Wigs, boots and bishop’s robes. Here’s how to dress Moira Rose


Moira Rose, the peerless once-wealthy Rose family matriarch on Pop TV’s hit comedy “Schitt’s Creek,” is an over-the-top television style icon for the ages.

Costumed by longtime Canadian designer Debra Hanson (Emmy-nominated with her assistant, Darci Cheyne), the multiwigged Moira is played to quirky perfection by Catherine O’Hara.

With guidance from showrunner and costar Daniel Levy, O’Hara leaned in to the campy Moira to offer Hanson and her team inspiration for the onetime soap star’s oddball couture as she and her family settled into Schitt’s Creek, the small town the Roses once purchased as a joke and their only asset after a business associate left them penniless.


“Moira puts great care into how she presents herself; she wants the world to see who she really is, which is, of course, an off-centered target,” says O’Hara. “I suggested Daphne Guinness [British heiress and high-fashion icon] as inspiration for Moira’s look but otherwise just stood there while Debra and her team and Daniel put me together in the most beautiful, formidable and hysterical way. “Johnny’s [Eugene Levy] impeccable suits and Moira’s wearable art tell everyone that these people are not going to give up who they think they are while being furloughed from their rightful positions,” she adds.

“I have to say there was a great deal of laughter in the fittings with Catherine O’Hara,” notes Hanson. “She tried everything, and by her response to it we always knew: ‘Nah, this isn’t quite it,’ or ‘Oh, my God.’ Most of the time, it was ‘Oh, my God. Put more.’”

Dan Levy also credits O’Hara with both Moira’s look and the vibrant and collegial experience. “I can’t pinpoint what exactly it is about Catherine that makes literally anything from a wig worn backwards to a complicated, high-fashion piece from Raf Simons work,” he says. “Fittings with Catherine were always fun because we could really experiment, and the weirder things got, the better she looked. We had this saying during her costume fittings that when it comes to Moira Rose, more is more. Too much is never enough. I’ll miss those mornings.”

How did you get this great job?


I met with both Mr. Levys, who were looking for a designer with whom to spend a lot of time discussing ideas and where the designer understood how the pair themselves had a very specific look to achieve and how it would have to be a true collaborative affair. I was recommended as someone who didn’t particularly feel I had to be at the forefront of all the ideas. I would integrate mine into theirs, adding my world and creative experiences and my own aesthetic.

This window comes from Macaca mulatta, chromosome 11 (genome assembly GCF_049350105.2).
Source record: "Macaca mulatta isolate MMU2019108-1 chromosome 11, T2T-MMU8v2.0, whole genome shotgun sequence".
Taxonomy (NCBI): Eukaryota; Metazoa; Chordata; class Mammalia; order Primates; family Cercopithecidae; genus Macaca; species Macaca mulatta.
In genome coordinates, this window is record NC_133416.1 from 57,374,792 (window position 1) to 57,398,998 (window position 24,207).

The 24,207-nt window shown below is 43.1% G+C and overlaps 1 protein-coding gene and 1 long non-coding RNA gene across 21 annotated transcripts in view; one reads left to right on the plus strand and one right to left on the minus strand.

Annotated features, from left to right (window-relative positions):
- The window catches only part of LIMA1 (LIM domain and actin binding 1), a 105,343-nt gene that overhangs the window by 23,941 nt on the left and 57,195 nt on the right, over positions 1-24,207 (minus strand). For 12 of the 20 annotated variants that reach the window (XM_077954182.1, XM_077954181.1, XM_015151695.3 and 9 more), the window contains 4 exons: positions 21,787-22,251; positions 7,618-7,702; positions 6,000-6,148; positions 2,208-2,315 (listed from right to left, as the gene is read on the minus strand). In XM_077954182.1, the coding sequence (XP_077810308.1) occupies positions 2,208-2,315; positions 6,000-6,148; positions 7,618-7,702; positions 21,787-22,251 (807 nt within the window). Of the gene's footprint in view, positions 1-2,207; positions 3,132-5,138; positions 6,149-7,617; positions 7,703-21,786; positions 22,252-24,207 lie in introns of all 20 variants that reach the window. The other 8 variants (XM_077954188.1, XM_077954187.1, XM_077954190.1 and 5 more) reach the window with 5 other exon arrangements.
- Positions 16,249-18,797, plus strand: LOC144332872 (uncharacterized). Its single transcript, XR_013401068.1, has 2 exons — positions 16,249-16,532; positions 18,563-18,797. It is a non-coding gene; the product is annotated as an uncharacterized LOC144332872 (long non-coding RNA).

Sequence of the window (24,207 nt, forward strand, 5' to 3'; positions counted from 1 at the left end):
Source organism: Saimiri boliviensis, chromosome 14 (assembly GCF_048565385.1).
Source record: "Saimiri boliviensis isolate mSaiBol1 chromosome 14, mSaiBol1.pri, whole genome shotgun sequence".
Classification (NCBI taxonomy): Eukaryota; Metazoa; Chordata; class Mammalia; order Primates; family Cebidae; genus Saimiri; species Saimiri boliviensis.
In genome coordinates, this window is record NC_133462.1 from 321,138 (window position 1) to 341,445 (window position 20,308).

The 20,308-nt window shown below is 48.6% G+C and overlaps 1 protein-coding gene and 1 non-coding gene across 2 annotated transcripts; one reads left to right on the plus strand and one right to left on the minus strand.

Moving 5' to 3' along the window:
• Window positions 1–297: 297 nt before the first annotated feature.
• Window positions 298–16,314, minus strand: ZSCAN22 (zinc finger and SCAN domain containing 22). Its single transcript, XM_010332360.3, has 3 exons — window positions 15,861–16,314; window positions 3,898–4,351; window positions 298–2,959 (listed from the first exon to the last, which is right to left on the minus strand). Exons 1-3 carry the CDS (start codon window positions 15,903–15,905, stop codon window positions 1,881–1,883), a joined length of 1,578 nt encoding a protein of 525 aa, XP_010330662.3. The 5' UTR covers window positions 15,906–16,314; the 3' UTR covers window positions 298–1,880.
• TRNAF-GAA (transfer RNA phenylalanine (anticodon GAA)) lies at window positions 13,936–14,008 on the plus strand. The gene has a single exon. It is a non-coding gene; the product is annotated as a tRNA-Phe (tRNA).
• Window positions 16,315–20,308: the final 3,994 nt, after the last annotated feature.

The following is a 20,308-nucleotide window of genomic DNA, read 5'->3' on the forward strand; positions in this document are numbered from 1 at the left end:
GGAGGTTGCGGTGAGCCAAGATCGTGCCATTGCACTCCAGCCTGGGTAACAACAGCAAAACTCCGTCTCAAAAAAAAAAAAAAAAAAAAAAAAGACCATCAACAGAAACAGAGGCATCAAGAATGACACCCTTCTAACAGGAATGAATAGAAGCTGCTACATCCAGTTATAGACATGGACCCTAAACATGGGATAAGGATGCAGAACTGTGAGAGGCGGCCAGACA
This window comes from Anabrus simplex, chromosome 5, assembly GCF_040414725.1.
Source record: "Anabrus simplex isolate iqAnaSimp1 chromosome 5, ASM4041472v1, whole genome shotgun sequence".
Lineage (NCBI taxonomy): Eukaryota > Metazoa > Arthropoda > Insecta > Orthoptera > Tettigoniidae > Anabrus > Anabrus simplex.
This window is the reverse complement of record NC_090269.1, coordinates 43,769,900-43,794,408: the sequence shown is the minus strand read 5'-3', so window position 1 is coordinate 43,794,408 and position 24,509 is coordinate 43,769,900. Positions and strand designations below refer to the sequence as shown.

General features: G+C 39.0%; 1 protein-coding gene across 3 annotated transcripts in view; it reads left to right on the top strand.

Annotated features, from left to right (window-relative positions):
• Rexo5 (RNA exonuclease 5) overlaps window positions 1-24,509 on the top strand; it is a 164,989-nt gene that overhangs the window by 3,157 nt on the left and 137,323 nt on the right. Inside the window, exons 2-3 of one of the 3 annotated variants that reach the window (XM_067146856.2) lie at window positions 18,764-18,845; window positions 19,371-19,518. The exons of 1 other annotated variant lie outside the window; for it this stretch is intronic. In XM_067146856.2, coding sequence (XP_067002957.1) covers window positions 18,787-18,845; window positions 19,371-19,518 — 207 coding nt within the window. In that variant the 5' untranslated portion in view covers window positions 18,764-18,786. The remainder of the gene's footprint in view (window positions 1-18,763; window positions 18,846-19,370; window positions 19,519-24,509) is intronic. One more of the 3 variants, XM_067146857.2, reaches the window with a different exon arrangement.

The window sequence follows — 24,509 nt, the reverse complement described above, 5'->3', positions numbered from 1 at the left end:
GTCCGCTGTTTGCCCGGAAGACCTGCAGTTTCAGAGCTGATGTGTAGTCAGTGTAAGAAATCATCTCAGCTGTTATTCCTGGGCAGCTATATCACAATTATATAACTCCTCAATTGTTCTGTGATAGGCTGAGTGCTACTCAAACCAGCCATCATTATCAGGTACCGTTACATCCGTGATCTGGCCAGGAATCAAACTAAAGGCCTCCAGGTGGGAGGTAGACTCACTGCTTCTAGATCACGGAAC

Moira famously dressed almost exclusively in black-and-white with a smattering of bold, bright color. Did you consider using more?

We did buy clothes with color and tried them, but most just didn’t work as well. We had this amazing, brightly colored [Alexander] McQueen skirt, and it looked great. We also had a huge coppery-gold lamé dress and also a necklace with an ombre/red piece she wore a couple of times. At some point, you have to surprise the audience a little — take it out of, “Oh, we know this, she’s always in black and white.” I think the pops of color woke people up a bit. Sometimes you have to give a little salt to things.

How about Moira’s astounding bedclothes: pajamas, men’s waistcoats and sparkling brooches.


When we did the nightclothes as pajamas I felt there wasn’t enough going on, not enough style. A black fitted men’s vest was on a rack behind me and I thought, “Oh, that would be like Marlene Dietrich, like a movie star; Moira would like that.” So we put it on and it worked great. The vest just happened to have a brooch on it and as I started to take it off, Catherine said, “Oh, that’s fantastic!” “But you’re going to bed.” And she said, “Yes, and I’m going to wear it. It’s too great.” In the back of my mind, I thought, “Moira’s hidden some of her real jewelry [from the IRS].”

What was the hardest part of Moira’s outfits to get right?

The shoes. If the shoes were wrong, the entire outfit kind of went wrong. Again, we used a lot of McQueen but also Prada, and we had a pair of amazing Balmain boots, but the go-to boot was a McQueen. Catherine could wear any heel height — she had no fear of height whatsoever — but I didn’t want to be the designer who was responsible for Catherine O’Hara breaking her leg. She can walk in anything, she really can. The higher and more outrageous they were, the more she laughed.

That showstopper pope outfit Moira wears to officiate David’s wedding in the finale tell us about it.


We knew we needed something special and knew Moira would put a focus on herself, but I didn’t know what or how that might look. Dan sent some beautiful images of designer black dresses and I thought, “They just don’t look celebratory.” So I went away and looked at whites and creams, with nothing specific in mind. While I looked for something else, a small image of a McQueen popped up; it was white and looked like an ecclesiastical bishop’s robe. I went, “Oh, my God.” It was just gorgeous.

I showed it to Dan and he said, “I like it but it’s a little brave.” “Well, we always have been brave.” So when it came, we said, “Ah, this is good.” Catherine came in, and I said, “It looks like a bishop, and I think we should do a miter.” And everyone went, “Whoa.” I had a milliner create the hat, and Catherine and Dan and I all liked it, and we just laughed a lot and then thought, “What are we going to do about a wig?” Catherine and Dan went away and came back and said, “Debra, I think we want to do a big sausage roll of hair.” I thought, “My God, we’re insane. It’s perfect!” So we played with the proportions, and I kept saying, “I don’t know,” and Catherine said, “That’s it. That’s what I want. It’s my vision, it’s my dream. We’re going to do it.” And we did. It was such a powerful look. It was really fun and really right.